The Importance of Protests, Sheroes of Reno and Local Green Initiatives
Above a photo from a recent anti Supreme Court protest in downtown Reno by Conner McDaniels with permission to reuse.
There have been discussions going around on how to protest and whether protests have an impact.
After the initial mass Friday night protest, a small but devoted collective has been keeping at it, every night at 7 p.m., outside the Bruce R. Thompson Courthouse and Federal Building, windy or not, sweltering or less so, with old signs and new signs, with cars honking or being intimidating, of all ages, alone or in groups.
Can you imagine if on these nights, rather than 50 or so, there were 500 people, or what about 5,000, or even 50,000? Can you imagine what impact that would have?
Numbers and continuity matter. There have been armed to the teeth dictatorships and colonial powers toppled with peaceful people power-led movements. There have been policies overturned in different countries, and different regions, with people simply banding together and voicing their opposition. It doesn’t always happen overnight, but the communal energy can be infectious and lead to new ideas.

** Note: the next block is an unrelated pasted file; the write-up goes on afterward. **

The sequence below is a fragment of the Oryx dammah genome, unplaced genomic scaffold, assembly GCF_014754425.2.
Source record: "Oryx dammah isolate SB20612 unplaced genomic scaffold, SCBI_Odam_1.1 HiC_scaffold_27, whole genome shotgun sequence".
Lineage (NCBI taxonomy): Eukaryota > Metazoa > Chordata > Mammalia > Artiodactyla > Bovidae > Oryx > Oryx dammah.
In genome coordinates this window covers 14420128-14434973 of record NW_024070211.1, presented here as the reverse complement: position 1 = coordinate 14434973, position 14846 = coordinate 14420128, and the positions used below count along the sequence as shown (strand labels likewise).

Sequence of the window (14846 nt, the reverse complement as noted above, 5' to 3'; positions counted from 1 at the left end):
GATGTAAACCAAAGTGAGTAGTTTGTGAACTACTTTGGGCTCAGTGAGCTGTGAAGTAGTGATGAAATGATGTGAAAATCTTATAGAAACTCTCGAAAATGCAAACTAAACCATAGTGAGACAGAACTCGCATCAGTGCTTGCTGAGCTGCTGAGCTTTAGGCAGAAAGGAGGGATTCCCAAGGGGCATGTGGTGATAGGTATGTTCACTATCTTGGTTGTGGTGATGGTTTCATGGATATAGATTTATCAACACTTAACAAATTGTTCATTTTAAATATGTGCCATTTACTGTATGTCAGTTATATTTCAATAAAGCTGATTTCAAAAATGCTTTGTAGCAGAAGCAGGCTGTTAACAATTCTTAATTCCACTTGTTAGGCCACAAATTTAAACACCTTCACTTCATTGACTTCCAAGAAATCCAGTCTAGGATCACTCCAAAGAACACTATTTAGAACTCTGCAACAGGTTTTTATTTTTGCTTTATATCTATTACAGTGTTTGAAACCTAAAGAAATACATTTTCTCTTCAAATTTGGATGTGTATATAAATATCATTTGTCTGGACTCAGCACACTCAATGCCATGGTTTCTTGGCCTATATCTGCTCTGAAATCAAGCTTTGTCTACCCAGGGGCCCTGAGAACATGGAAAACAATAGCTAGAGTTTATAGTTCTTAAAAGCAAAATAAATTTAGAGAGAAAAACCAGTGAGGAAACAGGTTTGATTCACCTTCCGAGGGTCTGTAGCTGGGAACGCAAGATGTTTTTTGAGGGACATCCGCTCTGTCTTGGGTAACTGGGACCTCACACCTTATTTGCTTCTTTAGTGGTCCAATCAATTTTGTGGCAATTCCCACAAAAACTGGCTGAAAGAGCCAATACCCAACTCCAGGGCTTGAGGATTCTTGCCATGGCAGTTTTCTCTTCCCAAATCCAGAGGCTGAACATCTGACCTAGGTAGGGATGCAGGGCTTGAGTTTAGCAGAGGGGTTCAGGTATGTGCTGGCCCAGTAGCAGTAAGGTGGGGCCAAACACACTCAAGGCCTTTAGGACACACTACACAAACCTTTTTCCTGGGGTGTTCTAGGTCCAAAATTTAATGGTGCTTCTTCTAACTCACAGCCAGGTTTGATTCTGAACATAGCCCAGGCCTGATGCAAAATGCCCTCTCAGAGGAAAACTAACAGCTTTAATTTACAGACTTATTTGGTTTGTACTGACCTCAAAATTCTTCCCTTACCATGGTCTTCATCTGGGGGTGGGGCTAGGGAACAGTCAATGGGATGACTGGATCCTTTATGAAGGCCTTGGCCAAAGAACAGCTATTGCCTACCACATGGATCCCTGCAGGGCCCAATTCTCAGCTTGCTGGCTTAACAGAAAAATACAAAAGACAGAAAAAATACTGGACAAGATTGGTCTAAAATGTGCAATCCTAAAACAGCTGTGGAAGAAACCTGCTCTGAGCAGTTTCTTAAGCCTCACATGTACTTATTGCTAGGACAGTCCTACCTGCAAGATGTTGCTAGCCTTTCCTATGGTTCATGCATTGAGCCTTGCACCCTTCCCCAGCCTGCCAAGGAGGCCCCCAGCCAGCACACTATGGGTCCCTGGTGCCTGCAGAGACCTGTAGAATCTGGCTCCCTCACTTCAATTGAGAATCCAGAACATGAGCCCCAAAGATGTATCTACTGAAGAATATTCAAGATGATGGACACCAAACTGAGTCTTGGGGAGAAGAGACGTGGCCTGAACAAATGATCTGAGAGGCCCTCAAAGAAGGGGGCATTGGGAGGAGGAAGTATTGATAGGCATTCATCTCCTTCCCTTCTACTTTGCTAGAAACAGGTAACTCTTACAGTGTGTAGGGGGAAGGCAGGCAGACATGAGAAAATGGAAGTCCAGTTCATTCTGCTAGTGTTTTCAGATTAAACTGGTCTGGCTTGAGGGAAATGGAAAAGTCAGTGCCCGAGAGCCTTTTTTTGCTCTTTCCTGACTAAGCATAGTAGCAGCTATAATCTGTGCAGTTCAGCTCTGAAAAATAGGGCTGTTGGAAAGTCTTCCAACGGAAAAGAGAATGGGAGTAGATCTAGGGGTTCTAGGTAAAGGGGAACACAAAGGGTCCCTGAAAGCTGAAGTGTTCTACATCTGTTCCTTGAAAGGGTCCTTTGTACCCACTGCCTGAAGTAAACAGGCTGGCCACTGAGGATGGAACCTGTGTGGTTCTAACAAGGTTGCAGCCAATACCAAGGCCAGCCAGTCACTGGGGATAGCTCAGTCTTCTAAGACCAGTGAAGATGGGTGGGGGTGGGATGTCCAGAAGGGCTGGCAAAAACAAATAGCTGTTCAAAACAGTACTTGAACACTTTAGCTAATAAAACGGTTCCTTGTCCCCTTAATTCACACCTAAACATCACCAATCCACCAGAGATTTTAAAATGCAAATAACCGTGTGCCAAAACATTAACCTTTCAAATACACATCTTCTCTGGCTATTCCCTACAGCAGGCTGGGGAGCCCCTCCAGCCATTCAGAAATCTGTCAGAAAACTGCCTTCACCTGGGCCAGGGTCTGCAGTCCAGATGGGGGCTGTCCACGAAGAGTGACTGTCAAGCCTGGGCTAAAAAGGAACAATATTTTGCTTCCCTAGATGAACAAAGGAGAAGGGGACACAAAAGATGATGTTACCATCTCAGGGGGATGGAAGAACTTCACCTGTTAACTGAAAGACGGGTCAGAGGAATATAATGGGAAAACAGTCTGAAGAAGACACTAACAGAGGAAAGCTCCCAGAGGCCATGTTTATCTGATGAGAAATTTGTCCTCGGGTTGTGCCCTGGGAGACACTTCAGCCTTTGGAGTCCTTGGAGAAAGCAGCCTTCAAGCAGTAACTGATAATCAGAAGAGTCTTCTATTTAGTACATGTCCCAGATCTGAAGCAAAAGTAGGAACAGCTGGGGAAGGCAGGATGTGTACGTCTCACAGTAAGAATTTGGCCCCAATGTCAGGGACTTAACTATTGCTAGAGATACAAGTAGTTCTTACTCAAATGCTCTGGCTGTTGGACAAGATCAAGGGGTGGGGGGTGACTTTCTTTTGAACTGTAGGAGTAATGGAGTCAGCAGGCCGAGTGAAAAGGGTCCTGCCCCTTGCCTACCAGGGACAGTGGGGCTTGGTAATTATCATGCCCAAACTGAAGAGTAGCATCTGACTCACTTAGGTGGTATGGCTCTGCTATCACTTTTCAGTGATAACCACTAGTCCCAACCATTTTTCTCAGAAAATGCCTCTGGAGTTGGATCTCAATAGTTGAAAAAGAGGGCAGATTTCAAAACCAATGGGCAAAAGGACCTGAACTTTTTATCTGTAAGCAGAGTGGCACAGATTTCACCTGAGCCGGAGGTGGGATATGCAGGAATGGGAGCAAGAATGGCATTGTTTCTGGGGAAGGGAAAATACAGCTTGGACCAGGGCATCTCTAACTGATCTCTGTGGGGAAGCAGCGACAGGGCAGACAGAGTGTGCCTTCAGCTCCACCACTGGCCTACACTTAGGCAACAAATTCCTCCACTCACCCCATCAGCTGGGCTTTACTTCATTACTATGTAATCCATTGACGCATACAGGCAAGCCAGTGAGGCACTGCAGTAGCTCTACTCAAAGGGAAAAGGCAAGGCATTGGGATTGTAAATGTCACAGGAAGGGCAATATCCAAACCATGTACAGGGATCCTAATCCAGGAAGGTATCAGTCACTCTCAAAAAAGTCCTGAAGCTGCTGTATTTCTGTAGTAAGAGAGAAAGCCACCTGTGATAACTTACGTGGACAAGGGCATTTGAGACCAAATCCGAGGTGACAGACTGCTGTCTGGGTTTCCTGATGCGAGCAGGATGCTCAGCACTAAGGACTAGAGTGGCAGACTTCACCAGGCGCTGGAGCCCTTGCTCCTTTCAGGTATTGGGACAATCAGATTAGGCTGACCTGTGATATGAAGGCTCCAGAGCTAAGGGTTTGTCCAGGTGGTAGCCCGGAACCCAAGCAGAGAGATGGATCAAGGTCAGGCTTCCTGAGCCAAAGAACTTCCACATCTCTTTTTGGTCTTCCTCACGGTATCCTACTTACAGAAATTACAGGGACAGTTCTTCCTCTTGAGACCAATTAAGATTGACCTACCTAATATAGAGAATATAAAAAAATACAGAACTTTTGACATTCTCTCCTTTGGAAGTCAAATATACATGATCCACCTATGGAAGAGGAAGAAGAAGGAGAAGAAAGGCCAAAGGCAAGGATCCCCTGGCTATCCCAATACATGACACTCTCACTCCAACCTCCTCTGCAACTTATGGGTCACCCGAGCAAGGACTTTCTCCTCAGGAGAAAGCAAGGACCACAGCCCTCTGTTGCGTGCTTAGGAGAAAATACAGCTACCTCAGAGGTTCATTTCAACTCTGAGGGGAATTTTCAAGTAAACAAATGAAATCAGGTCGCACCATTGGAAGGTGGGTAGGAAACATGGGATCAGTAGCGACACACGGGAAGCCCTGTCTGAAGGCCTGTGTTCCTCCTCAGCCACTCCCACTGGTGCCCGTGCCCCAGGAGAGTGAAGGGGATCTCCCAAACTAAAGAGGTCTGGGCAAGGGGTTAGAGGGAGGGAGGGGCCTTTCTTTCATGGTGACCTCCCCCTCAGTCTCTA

In these dark, violent, times, going out to protest is a courageous act. We tip our hats to those who have been taking part, who put their bodies on the line in public view, who know full well that sitting idly would only lead to a rollback of other human rights.
We had a special podcast episode from the frontlines of this protest with some of the voices of our brave and bold neighbors.
A bigger Sunday July 3rd protest is being held at the same location from noon to five with participants being asked to wear pink and black and to bring more signs.
Katie Colling (right) was at some of the protests, and she’s also the founder of Soil Solidarity, which keeps growing and giving back. She doesn’t just talk the talk, she lives the talk, including with her green initiatives, and ways to make the corners of the world she inhabits much healthier and giving places.
Our recommended Reno Read is Secret by Janice Oberding. We asked for people’s own unpublished Reno “secrets” and got none, which is just as well. Some of our own perfect corners should remain private.